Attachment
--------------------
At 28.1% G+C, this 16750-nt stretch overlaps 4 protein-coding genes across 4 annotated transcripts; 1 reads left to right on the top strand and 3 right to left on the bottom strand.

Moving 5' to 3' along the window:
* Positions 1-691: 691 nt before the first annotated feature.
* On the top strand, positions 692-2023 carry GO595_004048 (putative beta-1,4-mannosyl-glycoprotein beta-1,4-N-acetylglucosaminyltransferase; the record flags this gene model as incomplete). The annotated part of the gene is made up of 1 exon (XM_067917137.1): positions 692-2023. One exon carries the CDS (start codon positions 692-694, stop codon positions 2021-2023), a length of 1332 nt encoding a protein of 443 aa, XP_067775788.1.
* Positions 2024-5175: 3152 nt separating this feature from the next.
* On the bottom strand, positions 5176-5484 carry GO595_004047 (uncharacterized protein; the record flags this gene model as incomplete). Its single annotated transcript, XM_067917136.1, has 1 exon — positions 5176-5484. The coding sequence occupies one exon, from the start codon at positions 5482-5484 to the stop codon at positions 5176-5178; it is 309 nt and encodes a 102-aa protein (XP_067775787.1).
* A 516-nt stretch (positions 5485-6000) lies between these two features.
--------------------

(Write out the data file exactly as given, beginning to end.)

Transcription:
At 28.1% G+C, this 16750-nt stretch overlaps 4 protein-coding genes across 4 annotated transcripts; 1 reads left to right on the top strand and 3 right to left on the bottom strand.

Moving 5' to 3' along the window:
* Positions 1-691: 691 nt before the first annotated feature.
* On the top strand, positions 692-2023 carry GO595_004048 (putative beta-1,4-mannosyl-glycoprotein beta-1,4-N-acetylglucosaminyltransferase; the record flags this gene model as incomplete). The annotated part of the gene is made up of 1 exon (XM_067917137.1): positions 692-2023. One exon carries the CDS (start codon positions 692-694, stop codon positions 2021-2023), a length of 1332 nt encoding a protein of 443 aa, XP_067775788.1.
* Positions 2024-5175: 3152 nt separating this feature from the next.
* On the bottom strand, positions 5176-5484 carry GO595_004047 (uncharacterized protein; the record flags this gene model as incomplete). Its single annotated transcript, XM_067917136.1, has 1 exon — positions 5176-5484. The coding sequence occupies one exon, from the start codon at positions 5482-5484 to the stop codon at positions 5176-5178; it is 309 nt and encodes a 102-aa protein (XP_067775787.1).
* A 516-nt stretch (positions 5485-6000) lies between these two features.